Genesee RiverWatch 2016 Update

Last week’s Go Green article, Get to Know the Genesee, aimed to get you in touch with a big part of the University’s natural environment. Rather timely, the first newsletter of 2016 was just distributed for the Genesee RiverWatch project, a cleanup effort by the Center for Environmental Information (CEI). Here is that newsletter for your information and reading pleasure: (Photo above from http://geneseeriverwatch.org/index.php/genesee-river/photo-gallery)

 

Welcome to Genesee RiverWatch’s first newsletter of 2016.  Our aim with these regular updates is to keep you informed about our progress in achieving our vision of a


Genesee River Basin whose water quality is fully restored, whose rivers and streams are accessible and celebrated, whose beaches are open for swimming and in which economic development both benefits from and contributes to the water quality of our region.

In 2013, CEI launched the Genesee RiverWatch to provide a way for the citizens of the region to get involved, to increase use of and commitment to the river and to grow the sources and levels of funding available to address water quality issues. Our work is just getting started but we have made significant progress.

Informing the public:  In June, 2015, we convened our 2nd Annual Genesee River Basin Summit.  We gained input from a wide variety of stakeholders in developing a Genesee River Basin Report Card whose purpose is to:

  • Raise public awareness of the overall state of the Genesee River Basin,
  • Provide a basis for conversation about priorities for improving water quality in the Genesee River,
  • Establish visible targets to improve the water quality in, and access to, the Genesee River, and
  • Ensure that we, as a community are making progress toward those targets

Stay tuned for our first Genesee River Basin Report Card to be launched early in 2016.

 

 

Restoring our Waters: The two biggest causes of poor water quality in the Genesee River Basin are sediment and excess nutrients such as phosphorus and nitrogen. Eroding streambanks along the Genesee River contribute to both of these problems and are, therefore, an important focus on our work.  With a 2015 grant from the Healing our Waters (HOW) Coalition, Genesee RiverWatch studied sections of the Upper Genesee River in the Town of Caneadea, identifying multiple priority areas for streambank stabilization.   We are seeking funding for those projects in 2016.  The full report is available on our web site.

 

In Celebration and Recognition:  Our 41st Annual Community Salute to the Environment was held on October 1st at High Falls in Rochester, NY. The theme, a “Celebration of the Genesee River Valley”, was realized through the exhibits of 17 organizations representing a broad array of the river-related work going on in our region. 31 sponsors and 150 attendees made the event an opportunity for the community to celebrate our river as well as a fund-raising success.

The Elizabeth Thorndike Environmental Leadership Awards were presented during the Community Salute to three individuals and organizations whose work on the river was especially noteworthy:

  • Allen Kerkeslager received the Award for the significant contributions he has made in the founding and development of Genesee River Wilds, an Allegany County-based organization whose mission is to “Restore and protect the upper Genesee River.”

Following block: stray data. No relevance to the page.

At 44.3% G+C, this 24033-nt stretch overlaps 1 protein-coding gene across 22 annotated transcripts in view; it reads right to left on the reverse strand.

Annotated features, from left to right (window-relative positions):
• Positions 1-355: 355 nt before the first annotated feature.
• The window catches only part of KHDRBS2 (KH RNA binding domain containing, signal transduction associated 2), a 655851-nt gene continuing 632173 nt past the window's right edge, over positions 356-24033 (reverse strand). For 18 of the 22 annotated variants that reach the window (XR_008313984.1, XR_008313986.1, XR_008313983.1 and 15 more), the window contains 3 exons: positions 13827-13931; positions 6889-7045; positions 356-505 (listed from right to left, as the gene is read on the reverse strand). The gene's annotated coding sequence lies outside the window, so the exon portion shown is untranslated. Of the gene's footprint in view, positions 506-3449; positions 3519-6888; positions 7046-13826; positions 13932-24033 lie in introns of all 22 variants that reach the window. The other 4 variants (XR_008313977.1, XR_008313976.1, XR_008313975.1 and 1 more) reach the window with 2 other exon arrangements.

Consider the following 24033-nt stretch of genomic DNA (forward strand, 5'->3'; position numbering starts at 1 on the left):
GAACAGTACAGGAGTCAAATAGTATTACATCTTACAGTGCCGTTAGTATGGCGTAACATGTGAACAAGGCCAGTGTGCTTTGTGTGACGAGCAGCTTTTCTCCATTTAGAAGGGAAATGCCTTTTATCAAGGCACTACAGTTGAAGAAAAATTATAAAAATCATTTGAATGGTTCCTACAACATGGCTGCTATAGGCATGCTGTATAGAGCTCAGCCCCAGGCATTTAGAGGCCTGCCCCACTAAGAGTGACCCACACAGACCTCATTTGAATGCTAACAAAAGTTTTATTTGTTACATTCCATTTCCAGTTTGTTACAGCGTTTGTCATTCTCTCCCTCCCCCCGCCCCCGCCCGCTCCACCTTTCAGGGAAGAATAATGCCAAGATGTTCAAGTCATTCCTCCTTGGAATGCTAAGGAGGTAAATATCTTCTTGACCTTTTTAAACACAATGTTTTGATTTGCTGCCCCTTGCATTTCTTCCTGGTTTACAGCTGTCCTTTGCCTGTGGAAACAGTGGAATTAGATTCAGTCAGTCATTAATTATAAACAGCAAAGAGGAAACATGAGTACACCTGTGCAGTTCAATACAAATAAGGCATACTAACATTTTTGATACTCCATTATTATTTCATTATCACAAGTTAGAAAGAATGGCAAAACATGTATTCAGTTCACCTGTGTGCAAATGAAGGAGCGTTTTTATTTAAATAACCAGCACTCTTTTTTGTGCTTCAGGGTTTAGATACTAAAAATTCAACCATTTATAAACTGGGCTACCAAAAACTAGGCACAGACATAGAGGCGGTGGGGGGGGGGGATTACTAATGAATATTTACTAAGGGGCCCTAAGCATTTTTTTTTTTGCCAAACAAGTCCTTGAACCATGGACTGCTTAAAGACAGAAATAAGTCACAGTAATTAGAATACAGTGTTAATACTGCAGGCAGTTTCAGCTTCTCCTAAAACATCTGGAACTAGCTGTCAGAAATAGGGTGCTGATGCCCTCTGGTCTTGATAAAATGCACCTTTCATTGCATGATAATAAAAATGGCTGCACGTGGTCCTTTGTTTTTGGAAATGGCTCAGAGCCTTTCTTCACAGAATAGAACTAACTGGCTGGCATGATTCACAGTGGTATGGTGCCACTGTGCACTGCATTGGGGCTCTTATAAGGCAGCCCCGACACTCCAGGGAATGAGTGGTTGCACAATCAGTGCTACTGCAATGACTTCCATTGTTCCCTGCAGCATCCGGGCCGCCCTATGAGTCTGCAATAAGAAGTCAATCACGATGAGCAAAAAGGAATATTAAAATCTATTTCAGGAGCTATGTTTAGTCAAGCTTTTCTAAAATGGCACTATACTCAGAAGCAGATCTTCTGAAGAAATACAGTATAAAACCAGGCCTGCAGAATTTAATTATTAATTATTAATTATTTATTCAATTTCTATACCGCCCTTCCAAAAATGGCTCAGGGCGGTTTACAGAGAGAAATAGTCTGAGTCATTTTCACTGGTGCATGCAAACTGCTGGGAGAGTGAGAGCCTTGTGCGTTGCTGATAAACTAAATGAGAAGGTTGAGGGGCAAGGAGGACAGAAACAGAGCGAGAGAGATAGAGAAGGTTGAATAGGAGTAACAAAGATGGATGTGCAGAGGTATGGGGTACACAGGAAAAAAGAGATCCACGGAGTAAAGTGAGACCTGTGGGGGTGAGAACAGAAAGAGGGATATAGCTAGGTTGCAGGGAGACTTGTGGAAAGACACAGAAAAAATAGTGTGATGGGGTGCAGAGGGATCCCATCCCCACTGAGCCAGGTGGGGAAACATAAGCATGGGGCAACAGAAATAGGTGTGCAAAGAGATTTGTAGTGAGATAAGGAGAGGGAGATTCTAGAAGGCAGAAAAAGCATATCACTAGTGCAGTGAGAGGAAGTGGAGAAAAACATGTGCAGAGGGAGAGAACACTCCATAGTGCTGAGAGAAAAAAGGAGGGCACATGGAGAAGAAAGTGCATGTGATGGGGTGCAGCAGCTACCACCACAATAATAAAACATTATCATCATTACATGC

• The City of Rochester received the Award for the significant contributions it has made to provide public access to, and improve the water quality of, the Genesee River in 2014 and 2015 including building neighborhood trail connections to the Genesee Riverway Trail and improvements to Turning Point Park Trailhead.
  • The Genesee Headwaters Watershed Association, based in Potter County Pennsylvania, received the 2015 Elizabeth Thorndike Environmental Leadership Award for its significant contributions to improving the water quality of the Genesee River.

Learn more about the work of these deserving  award recipients on our web site.

 

 

New Board Members:  Genesee RiverWatch welcomed three new Board Members in January:  Joseph Makarewicz, retired professor of Environmental Science at SUNY Brockport, brings a wealth of knowledge about the river as the lead author of the 6 volume Genesee River Watershed Project. Christy Tyler, Associate Professor of Environmental Science at RIT further strengthens our scientific understanding with her knowledge of aquatic ecology, wetlands and other relevant fields. Brad VanAuken, President of BrandForward, Inc. contributes skills essential to growing our organization and executing its public outreach mission.

 

Looking ahead:  We are excited about 2016!  With the continued help of our supporters, volunteers and partners, we will:

  • Convene the 3rd Annual Genesee River Basin Summit.
  • Launch our first Genesee River Basin Report Card.
  • Establish a Genesee RiverWatch Water Quality Monitoring Program.
  • Fund and execute projects to reduce sediment and excess nutrients in the waters of the Genesee River Basin.
  • Collaborate with partners along the length of the River and its tributaries to restore water quality, improve access, increase use and encourage economic development.

 

 

Want to know more?  Visit our website and be sure to watch our film:  “Restoring Our River – Work Worth Doing!”.  This 12 minute film tells the story of the Genesee River – it’s history, significance to our region and how we can – as its caretakers – restore the water quality of the river.

 

Sincerely,

 

Mike Haugh, Board President         George Thomas, Executive Director 

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